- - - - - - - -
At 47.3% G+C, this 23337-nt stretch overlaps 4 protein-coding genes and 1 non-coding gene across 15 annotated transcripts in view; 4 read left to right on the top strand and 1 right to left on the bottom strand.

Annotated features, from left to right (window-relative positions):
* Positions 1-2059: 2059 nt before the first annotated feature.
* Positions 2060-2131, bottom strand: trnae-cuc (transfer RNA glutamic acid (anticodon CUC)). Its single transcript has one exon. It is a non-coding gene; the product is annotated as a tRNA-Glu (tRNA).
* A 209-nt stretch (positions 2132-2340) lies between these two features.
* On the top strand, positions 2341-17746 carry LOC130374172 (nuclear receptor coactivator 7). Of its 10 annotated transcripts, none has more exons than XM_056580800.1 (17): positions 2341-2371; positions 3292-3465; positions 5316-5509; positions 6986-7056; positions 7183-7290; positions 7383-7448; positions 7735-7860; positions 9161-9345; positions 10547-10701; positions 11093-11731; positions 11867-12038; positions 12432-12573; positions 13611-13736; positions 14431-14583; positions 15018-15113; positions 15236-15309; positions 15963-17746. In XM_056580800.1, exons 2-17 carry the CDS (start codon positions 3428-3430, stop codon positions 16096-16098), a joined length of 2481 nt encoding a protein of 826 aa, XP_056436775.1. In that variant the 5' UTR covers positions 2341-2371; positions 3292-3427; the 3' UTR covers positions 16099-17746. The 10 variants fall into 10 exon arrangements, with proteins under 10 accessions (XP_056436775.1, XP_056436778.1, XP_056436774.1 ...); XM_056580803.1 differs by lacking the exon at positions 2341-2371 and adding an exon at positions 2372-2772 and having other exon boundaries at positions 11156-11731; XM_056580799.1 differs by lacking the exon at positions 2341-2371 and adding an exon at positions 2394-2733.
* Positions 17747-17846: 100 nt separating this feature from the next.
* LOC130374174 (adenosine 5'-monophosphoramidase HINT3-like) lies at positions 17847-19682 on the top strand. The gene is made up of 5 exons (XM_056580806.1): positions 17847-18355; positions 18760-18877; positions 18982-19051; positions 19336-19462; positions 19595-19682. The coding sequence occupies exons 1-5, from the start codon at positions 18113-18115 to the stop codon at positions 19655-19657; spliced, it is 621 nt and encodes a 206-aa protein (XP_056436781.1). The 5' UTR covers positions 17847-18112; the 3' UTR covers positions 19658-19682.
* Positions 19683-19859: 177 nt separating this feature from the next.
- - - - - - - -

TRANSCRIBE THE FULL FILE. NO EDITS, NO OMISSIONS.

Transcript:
At 47.3% G+C, this 23337-nt stretch overlaps 4 protein-coding genes and 1 non-coding gene across 15 annotated transcripts in view; 4 read left to right on the top strand and 1 right to left on the bottom strand.

Annotated features, from left to right (window-relative positions):
* Positions 1-2059: 2059 nt before the first annotated feature.
* Positions 2060-2131, bottom strand: trnae-cuc (transfer RNA glutamic acid (anticodon CUC)). Its single transcript has one exon. It is a non-coding gene; the product is annotated as a tRNA-Glu (tRNA).
* A 209-nt stretch (positions 2132-2340) lies between these two features.
* On the top strand, positions 2341-17746 carry LOC130374172 (nuclear receptor coactivator 7). Of its 10 annotated transcripts, none has more exons than XM_056580800.1 (17): positions 2341-2371; positions 3292-3465; positions 5316-5509; positions 6986-7056; positions 7183-7290; positions 7383-7448; positions 7735-7860; positions 9161-9345; positions 10547-10701; positions 11093-11731; positions 11867-12038; positions 12432-12573; positions 13611-13736; positions 14431-14583; positions 15018-15113; positions 15236-15309; positions 15963-17746. In XM_056580800.1, exons 2-17 carry the CDS (start codon positions 3428-3430, stop codon positions 16096-16098), a joined length of 2481 nt encoding a protein of 826 aa, XP_056436775.1. In that variant the 5' UTR covers positions 2341-2371; positions 3292-3427; the 3' UTR covers positions 16099-17746. The 10 variants fall into 10 exon arrangements, with proteins under 10 accessions (XP_056436775.1, XP_056436778.1, XP_056436774.1 ...); XM_056580803.1 differs by lacking the exon at positions 2341-2371 and adding an exon at positions 2372-2772 and having other exon boundaries at positions 11156-11731; XM_056580799.1 differs by lacking the exon at positions 2341-2371 and adding an exon at positions 2394-2733.
* Positions 17747-17846: 100 nt separating this feature from the next.
* LOC130374174 (adenosine 5'-monophosphoramidase HINT3-like) lies at positions 17847-19682 on the top strand. The gene is made up of 5 exons (XM_056580806.1): positions 17847-18355; positions 18760-18877; positions 18982-19051; positions 19336-19462; positions 19595-19682. The coding sequence occupies exons 1-5, from the start codon at positions 18113-18115 to the stop codon at positions 19655-19657; spliced, it is 621 nt and encodes a 206-aa protein (XP_056436781.1). The 5' UTR covers positions 17847-18112; the 3' UTR covers positions 19658-19682.
* Positions 19683-19859: 177 nt separating this feature from the next.